The American newspaper, Politico, talked about the expected results of President Joe Biden’s visit to the Middle East and the agreements that might be signed during the visit between July 13-16.
The newspaper said in a lengthy report that Biden ignored the Middle East for the past 18 months.
Unlike his predecessor, Donald Trump, who enjoyed rapprochement with Israel and Saudi Arabia for domestic political purposes and to promote confrontation with Iran.
Over the past few months, she added, “the situation has changed slightly and inaccurately.”
Biden and his team concluded that they must intensify Washington’s presence in the Middle East so that China and Russia do not fill the void left by the United States.
The newspaper pointed out that the presence of the United States in the region would help “isolate Tehran, and consolidate the ceasefire in Yemen.
Accelerating modernity in Saudi society, and obtaining better relations between officials in Jerusalem and Riyadh,” as she put it.
The newspaper described the United States’ need for Saudi Arabia as “disturbing”, especially in the matter of maintaining oil supplies after the dwindling of Russian oil quantities following Moscow’s military intervention in Ukraine.
She said the Middle East that Biden is visiting this week “is not the Middle East he wanted,” adding that the visit was “full of opportunity but also a minefield for the president.”
The newspaper quoted statements by a senior US official, who asked not to be named, in which he said that “it is better for us to be present, even if it is painful.”
The official explained that this is the price that Biden must pay, as the visit will demonstrate Washington’s commitment to normalizing Israeli relations with Arab countries.
And “ending the stalemate” of relations with Saudi Arabia, stressing that both are required to confront Iran in a “more effective” manner.
Despite the few “tangible achievements” expected from the visit, John Alterman, director of the Middle East Program at the Center for Strategic and International Studies in Washington, sees the visit as “an attempt to expand, not deepen” relations.
The newspaper mentioned some of the expected results of the visit, including the announcement of $100 million in support for Palestinian hospitals.
And the possibility of concluding an agreement with Saudi Arabia that would allow Israeli airlines to fly over its airspace.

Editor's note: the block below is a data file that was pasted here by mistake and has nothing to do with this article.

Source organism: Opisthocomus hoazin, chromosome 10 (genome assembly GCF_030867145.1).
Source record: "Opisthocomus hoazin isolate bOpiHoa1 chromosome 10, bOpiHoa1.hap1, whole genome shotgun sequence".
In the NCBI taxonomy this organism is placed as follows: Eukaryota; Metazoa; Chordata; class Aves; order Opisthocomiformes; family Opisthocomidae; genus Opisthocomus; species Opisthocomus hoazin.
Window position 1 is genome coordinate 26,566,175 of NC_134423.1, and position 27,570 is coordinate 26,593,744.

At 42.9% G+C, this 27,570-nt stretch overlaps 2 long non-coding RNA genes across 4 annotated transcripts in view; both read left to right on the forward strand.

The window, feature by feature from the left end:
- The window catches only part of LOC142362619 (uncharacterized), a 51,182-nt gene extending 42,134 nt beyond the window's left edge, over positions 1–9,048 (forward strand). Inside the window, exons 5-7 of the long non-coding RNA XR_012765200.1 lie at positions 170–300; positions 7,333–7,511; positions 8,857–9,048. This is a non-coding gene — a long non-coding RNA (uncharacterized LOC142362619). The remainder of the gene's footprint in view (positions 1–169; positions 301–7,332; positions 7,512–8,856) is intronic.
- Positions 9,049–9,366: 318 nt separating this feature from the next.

The newspaper also expected that discussions would take place during the visit on the establishment of an “integrated air defense” system in the Middle East.
It includes Israel and neighboring countries that enables it to work in “unison” to thwart Iranian missiles.
Commenting on this point, a senior Israeli official told the (unnamed) newspaper: “Whether you want to use the word alliance or not is your business, but this is the idea.”
The newspaper said that the “most notable” development in the visit is Biden’s presence in Israel and Saudi Arabia.
He wants to show the world that all the attention given to Ukraine “will not distract his administration from securing regional interests with its allies and partners.”
The newspaper stressed that “continued engagement, not indifference,” would help calm the volatile region.
US officials believe that the improvement in relations after Biden’s visit will make it more difficult for Russia and China to gain a foothold in the region, according to the newspaper.
The newspaper pointed out that National Security Adviser Jake Sullivan and Middle East official in the National Security Council Brett McGurk lobbied to convince Biden that the visit was “essential.”
She confirmed that the president “has agreed to conduct the visit knowing full well that he has many losses and few short-term gains.”
The US President is scheduled to arrive this evening, on a visit to the Middle East from July 13-16.
It starts with Israel and then the West Bank before taking off directly from Tel Aviv to Saudi Arabia.
The US President will also attend in the Saudi city of Jeddah, on the last day of his visit, a summit that includes the leaders of the Gulf Cooperation Council, in addition to Egypt, Iraq and Jordan.